In late October 2018, Google announced that the famous search engine is updating its policy and software to prevent misuse and unintentional problems. One of the most affected parts of the browser update is the extensions – as the company has taken steps to increase security processes to make sure that both users and developers will not abuse the feature.
However, developers widely criticized the move saying the changes will cripple extensions to block ads and is also counterintuitive to the security improvement it aims to achieve with the change.
The changes, called Manifest v3, were first proposed and announced late last years, many developers started to notice the changes for ad blockers last January. Developers around the world have spoken up against the changes and their potential to limit extensions’ capability to block unwanted ads.
Last week, Google assured developers by announcing their plan to revise Manifest v3 to ensure them that they do not want to remove ad blockers in the browser.
Devlin Cronin, a software engineer on the Chrome team, wrote in a Google Groups post last week, that the team’s intention was never to prevent or break content blocking. “We are committed to preserving that ecosystem and ensuring that users can continue to customize the Chrome browser to meet their needs. This includes continuing to support extensions, including content blockers, developer tools, accessibility features, and many others, ” he added.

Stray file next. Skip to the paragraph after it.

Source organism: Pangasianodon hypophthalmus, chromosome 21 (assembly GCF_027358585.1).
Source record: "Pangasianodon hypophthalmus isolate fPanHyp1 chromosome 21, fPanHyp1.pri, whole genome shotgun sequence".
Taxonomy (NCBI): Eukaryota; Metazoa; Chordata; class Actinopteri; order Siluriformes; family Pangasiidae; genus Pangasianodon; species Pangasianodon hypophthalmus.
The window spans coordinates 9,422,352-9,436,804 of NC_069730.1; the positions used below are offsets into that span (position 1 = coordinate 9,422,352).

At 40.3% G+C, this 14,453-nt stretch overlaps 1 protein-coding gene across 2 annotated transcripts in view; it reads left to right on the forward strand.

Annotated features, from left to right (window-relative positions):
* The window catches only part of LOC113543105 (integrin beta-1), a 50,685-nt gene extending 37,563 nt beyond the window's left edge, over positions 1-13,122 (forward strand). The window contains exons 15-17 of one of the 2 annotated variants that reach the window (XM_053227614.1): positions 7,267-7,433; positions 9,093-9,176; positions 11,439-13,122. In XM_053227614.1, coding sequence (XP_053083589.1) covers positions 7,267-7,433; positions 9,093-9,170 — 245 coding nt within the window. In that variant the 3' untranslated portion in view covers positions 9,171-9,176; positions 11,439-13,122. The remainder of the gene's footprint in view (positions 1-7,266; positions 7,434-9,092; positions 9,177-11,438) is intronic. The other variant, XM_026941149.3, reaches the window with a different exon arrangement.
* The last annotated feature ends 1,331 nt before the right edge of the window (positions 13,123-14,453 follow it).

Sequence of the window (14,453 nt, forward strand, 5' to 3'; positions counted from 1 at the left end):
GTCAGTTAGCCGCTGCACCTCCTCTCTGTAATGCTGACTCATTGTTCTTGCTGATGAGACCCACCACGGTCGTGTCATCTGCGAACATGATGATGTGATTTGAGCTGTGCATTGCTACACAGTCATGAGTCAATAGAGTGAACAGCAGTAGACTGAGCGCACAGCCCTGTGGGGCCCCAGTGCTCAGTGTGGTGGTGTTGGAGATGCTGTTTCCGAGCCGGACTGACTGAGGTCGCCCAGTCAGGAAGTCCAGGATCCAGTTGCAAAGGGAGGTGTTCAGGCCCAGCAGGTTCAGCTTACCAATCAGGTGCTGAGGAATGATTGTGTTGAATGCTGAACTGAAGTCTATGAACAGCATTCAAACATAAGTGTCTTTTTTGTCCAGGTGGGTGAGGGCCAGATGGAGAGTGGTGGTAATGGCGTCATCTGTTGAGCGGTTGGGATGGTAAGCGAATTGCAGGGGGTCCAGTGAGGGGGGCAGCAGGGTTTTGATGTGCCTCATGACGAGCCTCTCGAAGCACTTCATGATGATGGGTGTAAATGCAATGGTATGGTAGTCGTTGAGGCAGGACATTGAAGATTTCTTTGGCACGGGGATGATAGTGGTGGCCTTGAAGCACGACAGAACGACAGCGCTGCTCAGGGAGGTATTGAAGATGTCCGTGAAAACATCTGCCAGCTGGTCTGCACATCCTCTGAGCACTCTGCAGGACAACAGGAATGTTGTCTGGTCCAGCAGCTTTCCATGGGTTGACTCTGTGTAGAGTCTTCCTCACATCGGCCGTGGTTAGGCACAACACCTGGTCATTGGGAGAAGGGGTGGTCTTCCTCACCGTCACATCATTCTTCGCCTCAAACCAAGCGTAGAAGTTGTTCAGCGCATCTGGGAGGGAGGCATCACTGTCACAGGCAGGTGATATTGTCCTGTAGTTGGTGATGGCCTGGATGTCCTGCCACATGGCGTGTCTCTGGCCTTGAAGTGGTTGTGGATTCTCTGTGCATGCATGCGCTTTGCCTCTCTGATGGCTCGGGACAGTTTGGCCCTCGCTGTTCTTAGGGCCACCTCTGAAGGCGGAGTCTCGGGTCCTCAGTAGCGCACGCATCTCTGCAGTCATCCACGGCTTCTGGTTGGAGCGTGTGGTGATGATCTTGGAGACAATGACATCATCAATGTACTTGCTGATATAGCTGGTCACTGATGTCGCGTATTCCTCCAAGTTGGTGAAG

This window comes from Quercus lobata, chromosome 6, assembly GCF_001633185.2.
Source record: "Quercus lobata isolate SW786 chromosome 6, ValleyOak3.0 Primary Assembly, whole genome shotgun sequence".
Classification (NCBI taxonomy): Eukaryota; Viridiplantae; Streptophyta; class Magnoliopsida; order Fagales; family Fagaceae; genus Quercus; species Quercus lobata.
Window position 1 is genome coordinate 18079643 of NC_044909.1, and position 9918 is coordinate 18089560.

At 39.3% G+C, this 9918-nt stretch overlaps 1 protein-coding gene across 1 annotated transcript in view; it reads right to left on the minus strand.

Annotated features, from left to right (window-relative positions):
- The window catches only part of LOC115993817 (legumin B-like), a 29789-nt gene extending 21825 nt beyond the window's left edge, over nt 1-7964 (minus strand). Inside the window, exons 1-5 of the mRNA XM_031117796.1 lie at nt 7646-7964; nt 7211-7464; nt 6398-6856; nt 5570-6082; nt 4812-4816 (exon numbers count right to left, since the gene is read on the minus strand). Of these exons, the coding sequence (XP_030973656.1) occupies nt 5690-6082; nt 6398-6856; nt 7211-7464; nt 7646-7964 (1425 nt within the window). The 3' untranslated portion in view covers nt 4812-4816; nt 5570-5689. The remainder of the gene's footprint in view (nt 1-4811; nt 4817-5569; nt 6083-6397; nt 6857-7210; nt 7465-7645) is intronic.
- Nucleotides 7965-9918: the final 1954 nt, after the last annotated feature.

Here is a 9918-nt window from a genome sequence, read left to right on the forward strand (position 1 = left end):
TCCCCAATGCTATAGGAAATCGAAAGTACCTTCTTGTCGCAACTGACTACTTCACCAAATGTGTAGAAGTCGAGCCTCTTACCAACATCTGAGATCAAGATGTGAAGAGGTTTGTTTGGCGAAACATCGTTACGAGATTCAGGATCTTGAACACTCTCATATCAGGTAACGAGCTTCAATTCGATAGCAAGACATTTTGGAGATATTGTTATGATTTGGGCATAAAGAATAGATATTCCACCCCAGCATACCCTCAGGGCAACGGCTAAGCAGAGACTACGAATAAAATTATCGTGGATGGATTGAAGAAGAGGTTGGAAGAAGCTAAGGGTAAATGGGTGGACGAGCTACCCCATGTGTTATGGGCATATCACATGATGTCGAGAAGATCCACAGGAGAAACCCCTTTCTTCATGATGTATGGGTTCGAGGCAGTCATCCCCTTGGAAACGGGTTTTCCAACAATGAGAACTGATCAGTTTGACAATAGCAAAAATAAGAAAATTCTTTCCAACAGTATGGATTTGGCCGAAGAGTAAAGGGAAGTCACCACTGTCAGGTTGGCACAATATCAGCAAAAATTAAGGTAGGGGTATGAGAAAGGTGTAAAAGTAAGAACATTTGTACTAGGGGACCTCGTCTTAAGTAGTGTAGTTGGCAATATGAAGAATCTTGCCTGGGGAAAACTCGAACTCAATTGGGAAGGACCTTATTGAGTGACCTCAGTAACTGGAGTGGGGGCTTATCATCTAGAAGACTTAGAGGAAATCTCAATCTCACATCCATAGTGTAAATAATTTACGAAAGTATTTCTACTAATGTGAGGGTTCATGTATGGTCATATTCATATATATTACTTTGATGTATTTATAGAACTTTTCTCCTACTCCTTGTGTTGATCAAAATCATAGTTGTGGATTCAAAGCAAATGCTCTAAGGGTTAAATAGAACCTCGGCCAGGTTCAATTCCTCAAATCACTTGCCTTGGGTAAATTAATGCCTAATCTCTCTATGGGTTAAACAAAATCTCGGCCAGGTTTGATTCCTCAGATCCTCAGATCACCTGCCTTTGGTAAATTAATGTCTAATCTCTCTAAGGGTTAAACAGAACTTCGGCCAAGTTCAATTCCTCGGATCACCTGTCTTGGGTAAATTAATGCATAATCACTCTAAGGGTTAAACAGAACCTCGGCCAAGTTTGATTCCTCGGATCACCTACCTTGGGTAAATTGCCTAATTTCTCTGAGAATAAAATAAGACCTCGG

The Manifest v3 intends to design a software update for Chrome to improve its extensions’ performance, privacy, and security. However, the backlash that it received over the proposed updates highlight the search giant’s scale and dominance. According to Stat Counter, Chrome, which has 1 billion users around the world, accounts for 62% of global website usage.
“These changes are in the design process,” a Google spokeswoman said in a statement. “We want to make sure all fundamental use cases — including content blockers — are still possible with these changes and are working with extension developers to make sure their extensions continue to work while optimizing the extensions platform and better protecting our users.”
Ghosterly, one of the ad blocked developers that staunchly opposed the planned changes on Google’s flagship browser, have triggered Google’s Cronin to make the clarification post. Ghosterly released a study last week that said that extensions would only impact Chrome’s performance for only about a tenth of a millisecond.
Rumors from a trusted source said that the methodology employed by Ghosterly is questionable noting that the said Cronin’s post was not a response to the study. /apr